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What‘s after the death of Chad’s president

After the death of President of Chad Idriss Déby on 19 April, the military, under the leadership of his son, General Kaka, will lead the country. Key opposition parties say this is an “institutional coup.”

Déby, 68, had been in control for over three decades when he was shot in the frontline while fighting rebels.

The rebels have also expressed their displeasure with the move, claiming that “Chad is not a monarchy.”

General Kaka, in command of the presidential guard, will lead the country for the next 18 months before the elections. He served in the Chadian army as a general and for several years headed the Direction Générale des Services de Sécurité des Institutions de l’Etat (DGSSIE), which includes the presidential guard. His new role as President of the Transitional Council will make the 37-year-old man the youngest head of state on the continent.

The government and parliament have been dissolved, but constitutional scholars agree that when a sitting president dies before elections, the speaker of parliament should take over.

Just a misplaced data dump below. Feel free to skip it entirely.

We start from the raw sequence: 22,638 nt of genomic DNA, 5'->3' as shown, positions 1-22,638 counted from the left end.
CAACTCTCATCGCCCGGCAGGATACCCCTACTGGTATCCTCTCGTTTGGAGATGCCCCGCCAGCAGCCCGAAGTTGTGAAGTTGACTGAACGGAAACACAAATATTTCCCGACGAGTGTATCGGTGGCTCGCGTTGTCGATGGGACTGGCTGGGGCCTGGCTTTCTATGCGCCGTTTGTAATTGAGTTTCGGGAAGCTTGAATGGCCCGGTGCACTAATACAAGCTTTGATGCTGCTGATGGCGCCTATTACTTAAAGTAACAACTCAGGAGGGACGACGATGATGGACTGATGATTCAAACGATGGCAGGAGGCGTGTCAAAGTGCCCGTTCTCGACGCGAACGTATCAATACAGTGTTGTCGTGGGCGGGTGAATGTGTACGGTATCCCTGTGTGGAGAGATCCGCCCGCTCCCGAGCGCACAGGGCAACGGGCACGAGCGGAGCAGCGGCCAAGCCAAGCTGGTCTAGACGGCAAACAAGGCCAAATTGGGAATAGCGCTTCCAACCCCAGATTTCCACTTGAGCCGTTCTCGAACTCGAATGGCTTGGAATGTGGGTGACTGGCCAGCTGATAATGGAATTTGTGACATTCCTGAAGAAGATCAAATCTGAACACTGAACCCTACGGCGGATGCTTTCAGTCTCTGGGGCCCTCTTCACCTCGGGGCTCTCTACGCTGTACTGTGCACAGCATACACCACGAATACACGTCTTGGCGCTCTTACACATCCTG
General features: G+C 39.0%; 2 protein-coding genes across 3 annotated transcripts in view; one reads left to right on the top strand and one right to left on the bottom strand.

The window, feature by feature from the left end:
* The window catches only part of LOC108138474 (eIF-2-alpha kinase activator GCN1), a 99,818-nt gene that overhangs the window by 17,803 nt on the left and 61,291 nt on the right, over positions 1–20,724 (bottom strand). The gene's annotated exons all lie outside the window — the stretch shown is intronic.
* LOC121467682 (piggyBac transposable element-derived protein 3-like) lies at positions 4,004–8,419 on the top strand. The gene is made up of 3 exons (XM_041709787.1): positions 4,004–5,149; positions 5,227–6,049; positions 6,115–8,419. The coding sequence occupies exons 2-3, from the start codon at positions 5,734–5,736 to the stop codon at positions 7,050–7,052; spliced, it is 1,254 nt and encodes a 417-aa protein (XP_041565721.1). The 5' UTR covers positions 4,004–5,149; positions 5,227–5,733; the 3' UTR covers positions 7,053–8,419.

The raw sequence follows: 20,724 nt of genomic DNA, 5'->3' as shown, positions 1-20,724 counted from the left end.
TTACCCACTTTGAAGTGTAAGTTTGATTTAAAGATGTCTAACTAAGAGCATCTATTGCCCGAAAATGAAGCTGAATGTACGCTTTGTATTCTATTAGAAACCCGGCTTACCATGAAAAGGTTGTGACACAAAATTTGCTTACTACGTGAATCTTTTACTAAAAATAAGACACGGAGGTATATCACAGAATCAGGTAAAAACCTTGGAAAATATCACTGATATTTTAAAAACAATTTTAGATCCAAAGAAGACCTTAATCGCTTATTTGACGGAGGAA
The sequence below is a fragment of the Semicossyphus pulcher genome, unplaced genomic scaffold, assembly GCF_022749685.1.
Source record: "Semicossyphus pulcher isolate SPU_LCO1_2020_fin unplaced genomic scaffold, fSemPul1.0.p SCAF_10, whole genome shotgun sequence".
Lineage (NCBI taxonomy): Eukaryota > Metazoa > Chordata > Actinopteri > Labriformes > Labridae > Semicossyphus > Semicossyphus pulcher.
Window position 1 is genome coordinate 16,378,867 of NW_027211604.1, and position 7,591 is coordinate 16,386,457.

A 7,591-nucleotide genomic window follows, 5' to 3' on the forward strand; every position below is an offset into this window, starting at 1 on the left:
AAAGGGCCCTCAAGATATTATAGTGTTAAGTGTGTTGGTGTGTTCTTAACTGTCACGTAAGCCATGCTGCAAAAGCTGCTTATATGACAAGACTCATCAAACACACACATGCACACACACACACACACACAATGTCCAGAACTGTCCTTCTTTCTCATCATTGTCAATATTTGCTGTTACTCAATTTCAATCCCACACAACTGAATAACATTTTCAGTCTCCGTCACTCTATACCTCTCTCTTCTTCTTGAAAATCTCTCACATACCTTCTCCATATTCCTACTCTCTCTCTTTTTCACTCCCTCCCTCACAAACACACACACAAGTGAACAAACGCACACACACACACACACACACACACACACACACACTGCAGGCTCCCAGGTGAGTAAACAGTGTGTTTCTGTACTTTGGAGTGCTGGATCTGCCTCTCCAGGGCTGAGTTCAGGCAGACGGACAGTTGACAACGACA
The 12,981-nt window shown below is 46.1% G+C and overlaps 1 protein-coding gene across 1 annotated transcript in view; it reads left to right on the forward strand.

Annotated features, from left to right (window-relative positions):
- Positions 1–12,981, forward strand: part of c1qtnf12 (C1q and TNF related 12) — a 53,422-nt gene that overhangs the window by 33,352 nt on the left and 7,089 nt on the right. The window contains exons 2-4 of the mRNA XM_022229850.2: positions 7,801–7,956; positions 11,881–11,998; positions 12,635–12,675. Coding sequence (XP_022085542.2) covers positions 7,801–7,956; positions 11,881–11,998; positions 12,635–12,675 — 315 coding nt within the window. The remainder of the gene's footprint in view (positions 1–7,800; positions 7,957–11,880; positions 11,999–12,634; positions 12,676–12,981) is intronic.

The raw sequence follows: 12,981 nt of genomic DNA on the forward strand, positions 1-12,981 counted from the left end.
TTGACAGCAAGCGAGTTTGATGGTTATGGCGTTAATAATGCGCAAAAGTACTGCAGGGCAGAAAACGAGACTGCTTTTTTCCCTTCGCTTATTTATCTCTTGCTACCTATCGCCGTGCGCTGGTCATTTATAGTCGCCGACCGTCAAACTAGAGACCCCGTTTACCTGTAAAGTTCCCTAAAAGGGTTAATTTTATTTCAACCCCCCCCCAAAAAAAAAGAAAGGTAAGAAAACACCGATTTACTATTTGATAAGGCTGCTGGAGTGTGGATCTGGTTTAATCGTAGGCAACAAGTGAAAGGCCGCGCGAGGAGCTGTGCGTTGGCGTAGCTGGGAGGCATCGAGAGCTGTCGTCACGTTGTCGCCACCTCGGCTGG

Déby’s death was announced on state television on Tuesday, a day after preliminary election results suggested he would win a sixth term as president of the oil-rich country that has led regional efforts to combat Islamist militants.

There are concerns that the death will spark political unrest in the vast semi-arid country, which has a long history of rebellions and coup attempts and weak and divided opposition.

A coalition of trade unions has joined the opposition to the formation of the Transitional Military Council, calling for mediation and workers to remain at home until a solution is found. Meanwhile, the constitution has been suspended.

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